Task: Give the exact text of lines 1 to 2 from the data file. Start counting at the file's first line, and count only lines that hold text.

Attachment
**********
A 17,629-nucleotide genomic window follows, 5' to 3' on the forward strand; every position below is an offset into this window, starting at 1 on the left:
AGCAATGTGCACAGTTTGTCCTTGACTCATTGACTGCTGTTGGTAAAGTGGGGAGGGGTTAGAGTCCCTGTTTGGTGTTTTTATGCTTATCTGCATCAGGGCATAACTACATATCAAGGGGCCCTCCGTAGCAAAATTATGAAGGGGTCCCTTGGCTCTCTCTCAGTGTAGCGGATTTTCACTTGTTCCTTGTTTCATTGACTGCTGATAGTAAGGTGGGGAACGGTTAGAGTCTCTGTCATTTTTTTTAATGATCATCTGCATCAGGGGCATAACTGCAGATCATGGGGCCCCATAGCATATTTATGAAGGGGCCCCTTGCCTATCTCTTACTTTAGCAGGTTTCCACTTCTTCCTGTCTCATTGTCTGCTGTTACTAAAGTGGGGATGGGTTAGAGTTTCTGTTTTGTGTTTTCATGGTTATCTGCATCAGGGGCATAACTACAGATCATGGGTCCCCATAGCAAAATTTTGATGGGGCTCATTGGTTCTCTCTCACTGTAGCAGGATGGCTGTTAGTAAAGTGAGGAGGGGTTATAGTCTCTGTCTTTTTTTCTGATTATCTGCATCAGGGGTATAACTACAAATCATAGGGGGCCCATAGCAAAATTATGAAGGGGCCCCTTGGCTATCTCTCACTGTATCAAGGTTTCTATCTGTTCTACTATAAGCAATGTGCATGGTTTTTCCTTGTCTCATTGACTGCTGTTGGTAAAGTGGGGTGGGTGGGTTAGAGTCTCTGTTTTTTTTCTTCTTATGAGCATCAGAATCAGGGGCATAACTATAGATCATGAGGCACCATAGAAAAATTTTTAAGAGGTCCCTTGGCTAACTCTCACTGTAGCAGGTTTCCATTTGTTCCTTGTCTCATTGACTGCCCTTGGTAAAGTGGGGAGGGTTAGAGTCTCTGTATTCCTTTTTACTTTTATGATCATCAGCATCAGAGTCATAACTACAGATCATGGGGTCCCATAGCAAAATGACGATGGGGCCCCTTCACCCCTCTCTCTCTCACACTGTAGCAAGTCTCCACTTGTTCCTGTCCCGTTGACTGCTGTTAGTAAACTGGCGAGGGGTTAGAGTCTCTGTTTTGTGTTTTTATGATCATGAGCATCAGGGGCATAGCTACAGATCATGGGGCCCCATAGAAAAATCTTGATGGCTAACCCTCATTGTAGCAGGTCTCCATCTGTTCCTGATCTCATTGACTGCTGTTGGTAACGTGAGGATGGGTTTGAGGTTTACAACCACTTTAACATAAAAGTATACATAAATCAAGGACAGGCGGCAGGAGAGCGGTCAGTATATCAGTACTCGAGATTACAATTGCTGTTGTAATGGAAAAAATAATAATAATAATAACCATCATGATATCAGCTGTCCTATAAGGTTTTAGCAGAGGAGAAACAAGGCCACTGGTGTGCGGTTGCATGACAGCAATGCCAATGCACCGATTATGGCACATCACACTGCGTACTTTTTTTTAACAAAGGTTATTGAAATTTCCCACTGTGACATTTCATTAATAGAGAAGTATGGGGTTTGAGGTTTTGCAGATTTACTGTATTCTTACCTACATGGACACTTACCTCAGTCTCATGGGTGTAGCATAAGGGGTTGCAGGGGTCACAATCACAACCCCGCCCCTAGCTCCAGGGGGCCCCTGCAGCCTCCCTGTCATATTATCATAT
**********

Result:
A 17,629-nucleotide genomic window follows, 5' to 3' on the forward strand; every position below is an offset into this window, starting at 1 on the left:
AGCAATGTGCACAGTTTGTCCTTGACTCATTGACTGCTGTTGGTAAAGTGGGGAGGGGTTAGAGTCCCTGTTTGGTGTTTTTATGCTTATCTGCATCAGGGCATAACTACATATCAAGGGGCCCTCCGTAGCAAAATTATGAAGGGGTCCCTTGGCTCTCTCTCAGTGTAGCGGATTTTCACTTGTTCCTTGTTTCATTGACTGCTGATAGTAAGGTGGGGAACGGTTAGAGTCTCTGTCATTTTTTTTAATGATCATCTGCATCAGGGGCATAACTGCAGATCATGGGGCCCCATAGCATATTTATGAAGGGGCCCCTTGCCTATCTCTTACTTTAGCAGGTTTCCACTTCTTCCTGTCTCATTGTCTGCTGTTACTAAAGTGGGGATGGGTTAGAGTTTCTGTTTTGTGTTTTCATGGTTATCTGCATCAGGGGCATAACTACAGATCATGGGTCCCCATAGCAAAATTTTGATGGGGCTCATTGGTTCTCTCTCACTGTAGCAGGATGGCTGTTAGTAAAGTGAGGAGGGGTTATAGTCTCTGTCTTTTTTTCTGATTATCTGCATCAGGGGTATAACTACAAATCATAGGGGGCCCATAGCAAAATTATGAAGGGGCCCCTTGGCTATCTCTCACTGTATCAAGGTTTCTATCTGTTCTACTATAAGCAATGTGCATGGTTTTTCCTTGTCTCATTGACTGCTGTTGGTAAAGTGGGGTGGGTGGGTTAGAGTCTCTGTTTTTTTTCTTCTTATGAGCATCAGAATCAGGGGCATAACTATAGATCATGAGGCACCATAGAAAAATTTTTAAGAGGTCCCTTGGCTAACTCTCACTGTAGCAGGTTTCCATTTGTTCCTTGTCTCATTGACTGCCCTTGGTAAAGTGGGGAGGGTTAGAGTCTCTGTATTCCTTTTTACTTTTATGATCATCAGCATCAGAGTCATAACTACAGATCATGGGGTCCCATAGCAAAATGACGATGGGGCCCCTTCACCCCTCTCTCTCTCACACTGTAGCAAGTCTCCACTTGTTCCTGTCCCGTTGACTGCTGTTAGTAAACTGGCGAGGGGTTAGAGTCTCTGTTTTGTGTTTTTATGATCATGAGCATCAGGGGCATAGCTACAGATCATGGGGCCCCATAGAAAAATCTTGATGGCTAACCCTCATTGTAGCAGGTCTCCATCTGTTCCTGATCTCATTGACTGCTGTTGGTAACGTGAGGATGGGTTTGAGGTTTACAACCACTTTAACATAAAAGTATACATAAATCAAGGACAGGCGGCAGGAGAGCGGTCAGTATATCAGTACTCGAGATTACAATTGCTGTTGTAATGGAAAAAATAATAATAATAATAACCATCATGATATCAGCTGTCCTATAAGGTTTTAGCAGAGGAGAAACAAGGCCACTGGTGTGCGGTTGCATGACAGCAATGCCAATGCACCGATTATGGCACATCACACTGCGTACTTTTTTTTAACAAAGGTTATTGAAATTTCCCACTGTGACATTTCATTAATAGAGAAGTATGGGGTTTGAGGTTTTGCAGATTTACTGTATTCTTACCTACATGGACACTTACCTCAGTCTCATGGGTGTAGCATAAGGGGTTGCAGGGGTCACAATCACAACCCCGCCCCTAGCTCCAGGGGGCCCCTGCAGCCTCCCTGTCATATTATCATAT